U.S. Army Soldier Recognized for Heroism
U.S. Army Specialist Juan Salazar, a 418th Delta Company soldier, was awarded the U.S. Army Commendation Medal by U.S. Army Brigadier General William Glasgow, Combined Joint Task Force-Horn of Africa (CJTF-HOA) deputy commander, on March 29, during the 418th Civil Affairs Battalion end of tour and recognition ceremony.
During the ceremony, Salazar, a Kansas City, Missouri native, was recognized by CJTF-HOA’s second-in-command for acts of heroism occurring September 1, 2010, in Uganda where, by invite of the CJTF-HOA partner nation, Salazar’s company was traveling through Uganda’s Moroto District to meet members of the Ugandan People’s Defense Force (UPDF).
“We decided to cross a stream when one of our trucks stalled in the middle,” Salazar said. “We backed our trucks out, found a rope, and attached it to the stalled trucks’ hitch. Before we knew it, the water was up to the doors of the truck.”
A UPDF soldier and the vehicle driver, a Ugandan civilian contractor, were still inside the vehicle. U.S. Army Specialist Scott Alexander leapt into the truck bed to assist the UPDF soldier and the driver.
“As we were trying to pull them out, the truck just started floating away,” Salazar said. “The UPDF soldier climbed out the back window and safely jumped out to us.”
However, the rope broke as the soldiers tried to pull the vehicle from the stream, and Alexander was swept downstream with the truck.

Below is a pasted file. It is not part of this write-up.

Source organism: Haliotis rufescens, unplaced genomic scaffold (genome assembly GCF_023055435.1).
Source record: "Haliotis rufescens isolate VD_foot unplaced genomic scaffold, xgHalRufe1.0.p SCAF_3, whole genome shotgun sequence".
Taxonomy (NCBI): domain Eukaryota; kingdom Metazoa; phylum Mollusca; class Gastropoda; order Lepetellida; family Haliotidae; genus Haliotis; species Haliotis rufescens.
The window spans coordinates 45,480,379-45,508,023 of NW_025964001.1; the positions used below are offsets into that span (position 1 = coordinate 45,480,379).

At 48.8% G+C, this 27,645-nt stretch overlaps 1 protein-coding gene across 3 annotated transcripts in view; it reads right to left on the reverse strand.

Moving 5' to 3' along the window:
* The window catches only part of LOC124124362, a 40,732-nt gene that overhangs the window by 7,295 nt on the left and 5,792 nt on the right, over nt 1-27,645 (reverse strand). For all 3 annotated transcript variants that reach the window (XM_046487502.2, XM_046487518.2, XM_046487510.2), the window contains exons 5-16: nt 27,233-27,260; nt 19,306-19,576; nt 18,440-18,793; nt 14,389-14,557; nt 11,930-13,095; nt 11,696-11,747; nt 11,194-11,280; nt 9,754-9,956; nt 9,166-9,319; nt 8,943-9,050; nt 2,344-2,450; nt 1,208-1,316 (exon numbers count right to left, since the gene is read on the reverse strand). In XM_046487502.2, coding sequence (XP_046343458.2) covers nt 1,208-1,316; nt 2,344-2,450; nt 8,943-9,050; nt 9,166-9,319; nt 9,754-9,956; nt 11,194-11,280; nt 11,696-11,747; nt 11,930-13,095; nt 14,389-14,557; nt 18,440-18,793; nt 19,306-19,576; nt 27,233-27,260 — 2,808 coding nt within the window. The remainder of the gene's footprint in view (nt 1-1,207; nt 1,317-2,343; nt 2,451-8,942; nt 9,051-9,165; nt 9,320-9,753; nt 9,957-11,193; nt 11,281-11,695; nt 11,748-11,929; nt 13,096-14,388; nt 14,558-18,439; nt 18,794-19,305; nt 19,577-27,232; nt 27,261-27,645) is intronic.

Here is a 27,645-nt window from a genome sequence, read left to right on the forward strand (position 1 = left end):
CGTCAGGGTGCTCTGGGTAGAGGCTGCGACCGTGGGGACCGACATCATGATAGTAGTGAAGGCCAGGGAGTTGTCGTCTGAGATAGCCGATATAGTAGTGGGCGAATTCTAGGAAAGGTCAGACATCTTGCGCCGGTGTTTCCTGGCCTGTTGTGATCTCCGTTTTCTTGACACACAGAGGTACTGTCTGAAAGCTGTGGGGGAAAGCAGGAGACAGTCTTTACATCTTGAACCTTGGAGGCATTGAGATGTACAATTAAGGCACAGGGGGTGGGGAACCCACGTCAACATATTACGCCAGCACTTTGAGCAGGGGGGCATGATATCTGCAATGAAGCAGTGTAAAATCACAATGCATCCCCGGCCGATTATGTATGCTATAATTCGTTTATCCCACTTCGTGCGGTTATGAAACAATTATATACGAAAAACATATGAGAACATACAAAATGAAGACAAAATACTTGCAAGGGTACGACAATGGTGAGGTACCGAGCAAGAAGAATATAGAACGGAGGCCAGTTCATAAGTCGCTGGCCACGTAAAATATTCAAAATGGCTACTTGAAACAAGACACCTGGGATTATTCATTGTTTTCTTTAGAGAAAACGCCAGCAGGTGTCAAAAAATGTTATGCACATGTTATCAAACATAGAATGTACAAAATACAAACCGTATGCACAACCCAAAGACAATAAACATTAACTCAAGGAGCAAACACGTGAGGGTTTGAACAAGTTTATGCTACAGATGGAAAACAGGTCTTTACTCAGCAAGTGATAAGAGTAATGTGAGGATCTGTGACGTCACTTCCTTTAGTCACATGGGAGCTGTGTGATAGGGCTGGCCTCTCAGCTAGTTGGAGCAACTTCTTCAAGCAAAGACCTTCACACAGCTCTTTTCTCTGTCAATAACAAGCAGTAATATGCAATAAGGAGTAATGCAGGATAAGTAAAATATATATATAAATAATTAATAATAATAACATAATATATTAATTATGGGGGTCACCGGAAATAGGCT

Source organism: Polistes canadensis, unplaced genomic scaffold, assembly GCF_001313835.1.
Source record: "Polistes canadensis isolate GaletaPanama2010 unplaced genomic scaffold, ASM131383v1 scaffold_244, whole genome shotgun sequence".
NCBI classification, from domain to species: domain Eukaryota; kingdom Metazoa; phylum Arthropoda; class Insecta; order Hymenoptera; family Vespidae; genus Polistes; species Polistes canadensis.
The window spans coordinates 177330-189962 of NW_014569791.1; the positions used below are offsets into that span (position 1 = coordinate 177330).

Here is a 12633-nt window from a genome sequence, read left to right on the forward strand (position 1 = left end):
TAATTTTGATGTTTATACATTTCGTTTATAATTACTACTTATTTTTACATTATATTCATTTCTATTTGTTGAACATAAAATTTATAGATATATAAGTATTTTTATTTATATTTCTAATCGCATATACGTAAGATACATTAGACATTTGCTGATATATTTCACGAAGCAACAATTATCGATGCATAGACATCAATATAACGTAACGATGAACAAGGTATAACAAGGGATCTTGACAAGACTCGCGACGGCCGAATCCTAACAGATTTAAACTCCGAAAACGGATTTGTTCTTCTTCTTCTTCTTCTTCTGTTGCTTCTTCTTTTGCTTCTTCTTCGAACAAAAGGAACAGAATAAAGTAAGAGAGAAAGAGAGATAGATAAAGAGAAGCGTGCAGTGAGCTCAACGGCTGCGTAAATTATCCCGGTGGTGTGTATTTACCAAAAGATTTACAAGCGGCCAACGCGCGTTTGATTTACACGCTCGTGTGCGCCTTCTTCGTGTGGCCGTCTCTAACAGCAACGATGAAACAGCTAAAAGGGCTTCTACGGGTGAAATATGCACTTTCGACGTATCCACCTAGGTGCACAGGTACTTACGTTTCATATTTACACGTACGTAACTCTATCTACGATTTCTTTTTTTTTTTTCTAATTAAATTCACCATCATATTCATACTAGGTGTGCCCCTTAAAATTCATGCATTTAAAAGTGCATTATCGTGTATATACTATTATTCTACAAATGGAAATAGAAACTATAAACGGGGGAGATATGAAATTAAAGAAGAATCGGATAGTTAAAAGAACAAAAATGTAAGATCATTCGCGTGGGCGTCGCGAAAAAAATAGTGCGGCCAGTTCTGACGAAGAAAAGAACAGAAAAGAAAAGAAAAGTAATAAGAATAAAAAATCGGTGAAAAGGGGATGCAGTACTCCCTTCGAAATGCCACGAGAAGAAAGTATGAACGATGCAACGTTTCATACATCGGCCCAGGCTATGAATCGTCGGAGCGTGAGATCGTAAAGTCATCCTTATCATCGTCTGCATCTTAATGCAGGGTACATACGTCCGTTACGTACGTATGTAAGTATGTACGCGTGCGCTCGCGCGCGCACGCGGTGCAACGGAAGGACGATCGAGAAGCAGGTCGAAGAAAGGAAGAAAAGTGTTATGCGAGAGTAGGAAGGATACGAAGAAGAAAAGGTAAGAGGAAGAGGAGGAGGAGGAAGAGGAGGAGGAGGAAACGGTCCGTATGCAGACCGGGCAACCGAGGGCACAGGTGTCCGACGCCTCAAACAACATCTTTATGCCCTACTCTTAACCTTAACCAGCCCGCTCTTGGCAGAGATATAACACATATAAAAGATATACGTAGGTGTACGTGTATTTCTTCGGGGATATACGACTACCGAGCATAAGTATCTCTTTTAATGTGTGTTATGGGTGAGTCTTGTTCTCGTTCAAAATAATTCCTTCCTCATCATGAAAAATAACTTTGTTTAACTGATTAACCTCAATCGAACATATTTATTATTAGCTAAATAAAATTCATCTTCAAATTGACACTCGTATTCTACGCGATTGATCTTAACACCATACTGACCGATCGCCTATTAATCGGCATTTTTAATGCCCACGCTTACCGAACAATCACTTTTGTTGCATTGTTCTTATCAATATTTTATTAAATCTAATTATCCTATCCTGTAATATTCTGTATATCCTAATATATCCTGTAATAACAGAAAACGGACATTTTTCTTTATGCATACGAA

As the vehicle floated out of reach, Salazar grabbed the remnants of the rope and sprinted along the riverbank parallel to the truck until it was trapped by mud and debris.
Salazar leaned over the edge of the bank and grabbed Alexander, who was clinging to tree branches that had fallen in the stream, said U.S. Army Sergeant 1st Class Daniel Lawrence, Delta Company first sergeant.
“He grabbed on and held the soldier until others could pull them to safety,” he said. “Had it not been for Salazar risking his life, the other soldier would have lost his grip on the tree branches, been swept away, and surely killed.”
After extracting Alexander from the current, Salazar tried to aid the trapped driver who had worked his way onto the vehicle’s roof, but the driver slipped into the water and was pulled out of reach by the current.
According to Lawrence, Salazar assumed control of the situation and led a joint search party consisting of American and Ugandan soldiers to recover the contract driver, who was later found to have died from his injuries.
“Specialist Salazar’s focus and determination enabled the team to navigate through several kilometers of thick vegetation, frequented by deadly Karamojong Warriors, without further incident,” Lawrence said. “Through his determination and calm demeanor, the search team was able to find the driver within a few hours.”